Denny Morrison a beacon amid orange wave of Dutch dominance
Canadian increases career medal total, with assist from Gilmore Junio
Canadian speed skater Denny Morrison doubled his career Olympic medal total at the Sochi Games, finally reaching the podium in an individual event.
Morrison had high hopes for the Vancouver Games after strong results the previous two years in long track, but rubbed some the wrong way during the Olympics by complaining a little too loudly after failing to skate up to his expectations.
The speed skater from Fort St. John, B.C., has matured in the last four years, showing his perseverance by coming back from two separate injuries over the past 15 months.
In a sequence that has now reached legendary status, Morrison was only put in a position to compete in the 1,000-metre race at Sochi when teammate Gilmore Junio gave up his spot. Morrison had failed to qualify at the distance due to a spill at the Olympic trials.
Calgary’s Junio displayed his selflessness when he could have, without criticism, soaked up important experience in his very first Olympics.
Morrison took silver in that 1,000-metre race and followed days later with a bronze medal effort in the 1,500 that required no assist. He had a shot at a fifth medal, but Canada lost the team pursuit bronze medal race.
The 28-year-old now has four career Olympic medals, after standing on the team pursuit podium with Canada in 2006 (silver) and 2010 (gold).
Aside from Morrison, it was a struggle at Adler Arena for Canada, which won eight medals at the Turin Games in long track, followed by five in Vancouver.
Christine Nesbitt of London, Ont., could do no better than ninth in trying to repeat as 1,000 champion. Nesbitt, Brittany Schussler of Winnipeg and Kali Christ of Regina couldn’t even get out of the first round in team pursuit, just over four years after Nesbitt and Schussler were part of a trio that set a world record time in the event.
Edmonton’s Jamie Gregg didn’t have expectations quite as great as Nesbitt or even Morrison, but an 11th in his lone event, the 500 metres, has to be considered disappointing.
Junio’s 10th place in the 500 was the only other top 10 showing on Canada’s ledger.
Dutch greatest modern Olympic team?
Canada was not alone in its struggles as the Netherlands swept the podium in four out of the 10 individual events, and won both team pursuits, taking eight gold and 23 of the 36 available medals in the sport.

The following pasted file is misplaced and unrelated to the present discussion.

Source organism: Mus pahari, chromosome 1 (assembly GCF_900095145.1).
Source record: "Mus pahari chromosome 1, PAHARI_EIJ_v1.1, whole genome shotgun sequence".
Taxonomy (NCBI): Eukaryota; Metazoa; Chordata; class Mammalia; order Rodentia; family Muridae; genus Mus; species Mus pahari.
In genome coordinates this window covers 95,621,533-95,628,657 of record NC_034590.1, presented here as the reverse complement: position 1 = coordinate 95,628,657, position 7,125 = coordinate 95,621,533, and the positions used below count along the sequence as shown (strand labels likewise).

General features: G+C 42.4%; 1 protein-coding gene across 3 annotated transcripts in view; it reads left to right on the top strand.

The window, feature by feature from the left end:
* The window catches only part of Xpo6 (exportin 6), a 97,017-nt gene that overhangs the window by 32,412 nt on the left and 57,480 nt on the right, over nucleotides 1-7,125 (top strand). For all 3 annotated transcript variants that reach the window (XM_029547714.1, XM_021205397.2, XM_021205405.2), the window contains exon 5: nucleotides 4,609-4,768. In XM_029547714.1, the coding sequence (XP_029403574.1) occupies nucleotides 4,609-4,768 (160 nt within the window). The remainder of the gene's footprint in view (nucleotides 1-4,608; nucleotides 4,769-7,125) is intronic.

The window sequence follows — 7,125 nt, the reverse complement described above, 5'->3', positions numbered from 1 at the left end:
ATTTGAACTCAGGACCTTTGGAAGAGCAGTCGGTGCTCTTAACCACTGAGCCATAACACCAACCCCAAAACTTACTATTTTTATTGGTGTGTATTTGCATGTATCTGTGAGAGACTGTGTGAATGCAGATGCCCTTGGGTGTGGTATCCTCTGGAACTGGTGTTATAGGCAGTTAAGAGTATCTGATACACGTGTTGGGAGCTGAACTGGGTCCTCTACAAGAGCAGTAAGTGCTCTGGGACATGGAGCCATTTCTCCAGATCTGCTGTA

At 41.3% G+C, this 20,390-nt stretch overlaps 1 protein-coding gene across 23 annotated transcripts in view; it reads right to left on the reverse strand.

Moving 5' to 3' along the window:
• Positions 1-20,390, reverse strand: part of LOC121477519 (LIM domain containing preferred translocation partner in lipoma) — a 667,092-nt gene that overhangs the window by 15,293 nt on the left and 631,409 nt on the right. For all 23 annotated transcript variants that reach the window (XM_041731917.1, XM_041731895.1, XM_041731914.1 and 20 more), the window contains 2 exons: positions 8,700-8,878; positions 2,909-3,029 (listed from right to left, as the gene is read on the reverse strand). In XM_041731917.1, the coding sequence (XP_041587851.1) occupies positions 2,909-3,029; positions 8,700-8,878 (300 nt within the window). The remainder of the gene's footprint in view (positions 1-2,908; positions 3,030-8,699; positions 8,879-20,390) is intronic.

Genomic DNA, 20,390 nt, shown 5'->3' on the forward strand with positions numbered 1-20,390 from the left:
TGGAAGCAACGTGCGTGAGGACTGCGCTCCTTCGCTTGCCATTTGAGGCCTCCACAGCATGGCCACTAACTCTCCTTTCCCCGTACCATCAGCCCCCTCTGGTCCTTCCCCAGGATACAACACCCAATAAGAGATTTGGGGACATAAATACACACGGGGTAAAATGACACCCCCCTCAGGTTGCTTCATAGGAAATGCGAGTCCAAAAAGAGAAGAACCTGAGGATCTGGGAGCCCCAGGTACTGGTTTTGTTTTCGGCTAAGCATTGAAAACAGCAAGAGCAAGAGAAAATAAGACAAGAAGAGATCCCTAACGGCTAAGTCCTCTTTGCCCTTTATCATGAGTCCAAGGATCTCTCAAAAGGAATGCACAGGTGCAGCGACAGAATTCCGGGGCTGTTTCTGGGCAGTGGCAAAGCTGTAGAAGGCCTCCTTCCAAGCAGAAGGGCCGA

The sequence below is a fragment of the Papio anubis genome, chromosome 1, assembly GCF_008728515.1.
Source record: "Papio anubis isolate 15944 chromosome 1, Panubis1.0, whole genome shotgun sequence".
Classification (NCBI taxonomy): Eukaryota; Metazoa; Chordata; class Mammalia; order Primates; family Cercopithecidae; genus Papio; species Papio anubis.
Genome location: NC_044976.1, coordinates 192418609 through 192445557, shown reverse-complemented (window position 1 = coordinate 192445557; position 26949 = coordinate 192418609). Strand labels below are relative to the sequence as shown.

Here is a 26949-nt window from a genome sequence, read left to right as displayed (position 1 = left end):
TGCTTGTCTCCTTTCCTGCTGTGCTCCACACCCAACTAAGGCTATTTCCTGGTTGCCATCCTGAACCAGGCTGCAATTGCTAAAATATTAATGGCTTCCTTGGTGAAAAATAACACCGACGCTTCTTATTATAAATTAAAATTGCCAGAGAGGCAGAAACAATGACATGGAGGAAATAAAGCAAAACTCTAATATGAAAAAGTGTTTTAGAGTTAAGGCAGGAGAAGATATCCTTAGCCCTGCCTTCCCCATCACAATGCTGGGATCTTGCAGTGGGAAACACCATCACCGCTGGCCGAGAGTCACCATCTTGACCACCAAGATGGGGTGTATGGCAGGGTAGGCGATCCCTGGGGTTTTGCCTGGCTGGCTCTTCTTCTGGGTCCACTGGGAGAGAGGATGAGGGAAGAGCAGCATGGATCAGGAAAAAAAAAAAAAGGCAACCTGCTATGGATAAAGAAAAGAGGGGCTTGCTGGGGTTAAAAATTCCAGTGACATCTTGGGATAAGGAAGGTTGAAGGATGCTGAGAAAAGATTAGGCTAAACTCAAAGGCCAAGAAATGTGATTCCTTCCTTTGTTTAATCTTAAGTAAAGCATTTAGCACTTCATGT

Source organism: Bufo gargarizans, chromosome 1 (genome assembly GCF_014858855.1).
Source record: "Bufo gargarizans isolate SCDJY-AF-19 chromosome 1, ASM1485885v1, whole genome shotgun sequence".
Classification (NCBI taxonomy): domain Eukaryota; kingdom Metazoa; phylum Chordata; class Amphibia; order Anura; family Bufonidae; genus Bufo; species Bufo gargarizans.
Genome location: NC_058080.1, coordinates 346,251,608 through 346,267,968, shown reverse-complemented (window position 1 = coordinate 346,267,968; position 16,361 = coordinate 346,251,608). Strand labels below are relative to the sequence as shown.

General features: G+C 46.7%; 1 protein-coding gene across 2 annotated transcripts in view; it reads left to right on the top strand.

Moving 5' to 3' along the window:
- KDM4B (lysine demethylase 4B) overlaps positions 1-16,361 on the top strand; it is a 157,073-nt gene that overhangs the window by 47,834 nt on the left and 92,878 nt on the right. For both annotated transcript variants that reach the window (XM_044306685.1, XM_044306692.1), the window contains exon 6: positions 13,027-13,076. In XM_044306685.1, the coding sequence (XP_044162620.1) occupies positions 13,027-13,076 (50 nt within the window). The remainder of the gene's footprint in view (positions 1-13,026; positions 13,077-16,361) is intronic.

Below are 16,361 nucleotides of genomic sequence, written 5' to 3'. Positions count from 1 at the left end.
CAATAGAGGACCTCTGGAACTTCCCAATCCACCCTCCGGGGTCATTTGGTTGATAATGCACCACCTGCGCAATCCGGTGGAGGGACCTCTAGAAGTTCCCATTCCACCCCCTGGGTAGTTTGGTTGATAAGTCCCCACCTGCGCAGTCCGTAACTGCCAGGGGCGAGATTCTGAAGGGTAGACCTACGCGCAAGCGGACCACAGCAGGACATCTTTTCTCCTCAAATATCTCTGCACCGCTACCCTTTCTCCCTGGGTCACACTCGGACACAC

The only recent team equivalent in the Olympics would be the United States swim team in 2012 in London, winners of 16 gold in 34 events, with 31 medals overall.
The previous record for speed skating was East Germany’s 13-medal haul over 10 events at the Calgary Olympics in 1988.
Jorien ter Mors set an Olympic record in the 1,500 a day after competing in short track, leading the first top-four sweep by one country in a Winter Games sport since the Germans owned luge in 1972.
Teammate Ireen Wust earned a gold and three silver in individual events. Wust's four medals were tops among all athletes competing in Sochi.
At Salt Lake City and Turin, skaters from North America were on competitive footing with the Dutch, tallying eight gold and 24 Olympic medals overall.
But things have clearly changed, with the Americans shut out of the medals in the sport for the first time since the 1984 Olympics. No U.S. skater finished better than seventh.
The U.S. media latched on to the story of the new Mach 39 suits, developed by Under Armour with expertise from aerospace giant Lockheed Martin. The suits didn’t seem to decrease air resistance, and at the very least, were introduced to the team on the eve of their most major competition.
The Americans switched back mid-competition, but were psychological wrecks by that point.
At last year’s single distance championships on the very same Sochi track, with the Americans clad in different suits, the Netherlands won half of the 12 gold medals. The North American skaters accounted for five medals, none of them gold.
While the Dutch did their fair share of gloating over their Sochi dominance, the head of the sport’s governing body essentially admitted the oldest Winter Olympic sport is a bit stagnant. New events and rules are being contemplated.
What changes will occur, and whether they will result in a more level playing field, remains to be seen.